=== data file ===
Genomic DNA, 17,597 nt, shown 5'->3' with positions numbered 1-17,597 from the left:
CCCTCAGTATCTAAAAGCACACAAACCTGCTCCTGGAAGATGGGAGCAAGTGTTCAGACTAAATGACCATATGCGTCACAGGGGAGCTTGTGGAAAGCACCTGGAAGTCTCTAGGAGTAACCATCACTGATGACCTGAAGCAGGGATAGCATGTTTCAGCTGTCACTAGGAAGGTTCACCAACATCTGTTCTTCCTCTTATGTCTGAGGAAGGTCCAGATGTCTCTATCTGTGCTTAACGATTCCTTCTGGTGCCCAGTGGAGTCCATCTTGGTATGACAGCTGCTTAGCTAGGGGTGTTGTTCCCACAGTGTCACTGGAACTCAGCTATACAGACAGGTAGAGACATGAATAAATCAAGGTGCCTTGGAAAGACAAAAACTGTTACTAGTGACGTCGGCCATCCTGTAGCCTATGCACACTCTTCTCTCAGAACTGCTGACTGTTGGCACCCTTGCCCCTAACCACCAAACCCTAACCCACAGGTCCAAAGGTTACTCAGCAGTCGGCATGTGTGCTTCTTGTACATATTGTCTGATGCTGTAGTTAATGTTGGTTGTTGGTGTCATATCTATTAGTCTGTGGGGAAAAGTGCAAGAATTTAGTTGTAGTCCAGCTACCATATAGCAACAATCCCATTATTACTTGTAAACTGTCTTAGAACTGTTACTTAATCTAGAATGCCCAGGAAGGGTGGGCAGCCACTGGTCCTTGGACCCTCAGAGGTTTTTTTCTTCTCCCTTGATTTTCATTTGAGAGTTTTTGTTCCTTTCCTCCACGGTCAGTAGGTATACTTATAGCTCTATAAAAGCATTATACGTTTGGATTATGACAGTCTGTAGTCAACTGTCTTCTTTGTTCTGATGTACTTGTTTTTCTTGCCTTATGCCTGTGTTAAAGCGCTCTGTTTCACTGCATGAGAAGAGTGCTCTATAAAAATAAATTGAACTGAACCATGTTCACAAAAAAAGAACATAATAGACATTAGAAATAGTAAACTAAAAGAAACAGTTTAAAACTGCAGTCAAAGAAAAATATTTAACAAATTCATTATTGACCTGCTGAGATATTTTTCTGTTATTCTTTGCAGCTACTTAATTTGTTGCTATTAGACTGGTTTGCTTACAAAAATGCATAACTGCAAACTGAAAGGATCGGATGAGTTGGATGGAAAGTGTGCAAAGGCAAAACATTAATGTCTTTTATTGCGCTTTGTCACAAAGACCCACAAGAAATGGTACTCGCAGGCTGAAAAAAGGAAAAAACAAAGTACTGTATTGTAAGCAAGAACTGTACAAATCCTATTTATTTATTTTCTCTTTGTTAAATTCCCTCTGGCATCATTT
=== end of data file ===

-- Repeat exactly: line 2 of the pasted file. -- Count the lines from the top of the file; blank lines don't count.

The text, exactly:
CCCTCAGTATCTAAAAGCACACAAACCTGCTCCTGGAAGATGGGAGCAAGTGTTCAGACTAAATGACCATATGCGTCACAGGGGAGCTTGTGGAAAGCACCTGGAAGTCTCTAGGAGTAACCATCACTGATGACCTGAAGCAGGGATAGCATGTTTCAGCTGTCACTAGGAAGGTTCACCAACATCTGTTCTTCCTCTTATGTCTGAGGAAGGTCCAGATGTCTCTATCTGTGCTTAACGATTCCTTCTGGTGCCCAGTGGAGTCCATCTTGGTATGACAGCTGCTTAGCTAGGGGTGTTGTTCCCACAGTGTCACTGGAACTCAGCTATACAGACAGGTAGAGACATGAATAAATCAAGGTGCCTTGGAAAGACAAAAACTGTTACTAGTGACGTCGGCCATCCTGTAGCCTATGCACACTCTTCTCTCAGAACTGCTGACTGTTGGCACCCTTGCCCCTAACCACCAAACCCTAACCCACAGGTCCAAAGGTTACTCAGCAGTCGGCATGTGTGCTTCTTGTACATATTGTCTGATGCTGTAGTTAATGTTGGTTGTTGGTGTCATATCTATTAGTCTGTGGGGAAAAGTGCAAGAATTTAGTTGTAGTCCAGCTACCATATAGCAACAATCCCATTATTACTTGTAAACTGTCTTAGAACTGTTACTTAATCTAGAATGCCCAGGAAGGGTGGGCAGCCACTGGTCCTTGGACCCTCAGAGGTTTTTTTCTTCTCCCTTGATTTTCATTTGAGAGTTTTTGTTCCTTTCCTCCACGGTCAGTAGGTATACTTATAGCTCTATAAAAGCATTATACGTTTGGATTATGACAGTCTGTAGTCAACTGTCTTCTTTGTTCTGATGTACTTGTTTTTCTTGCCTTATGCCTGTGTTAAAGCGCTCTGTTTCACTGCATGAGAAGAGTGCTCTATAAAAATAAATTGAACTGAACCATGTTCACAAAAAAAGAACATAATAGACATTAGAAATAGTAAACTAAAAGAAACAGTTTAAAACTGCAGTCAAAGAAAAATATTTAACAAATTCATTATTGACCTGCTGAGATATTTTTCTGTTATTCTTTGCAGCTACTTAATTTGTTGCTATTAGACTGGTTTGCTTACAAAAATGCATAACTGCAAACTGAAAGGATCGGATGAGTTGGATGGAAAGTGTGCAAAGGCAAAACATTAATGTCTTTTATTGCGCTTTGTCACAAAGACCCACAAGAAATGGTACTCGCAGGCTGAAAAAAGGAAAAAACAAAGTACTGTATTGTAAGCAAGAACTGTACAAATCCTATTTATTTATTTTCTCTTTGTTAAATTCCCTCTGGCATCATTT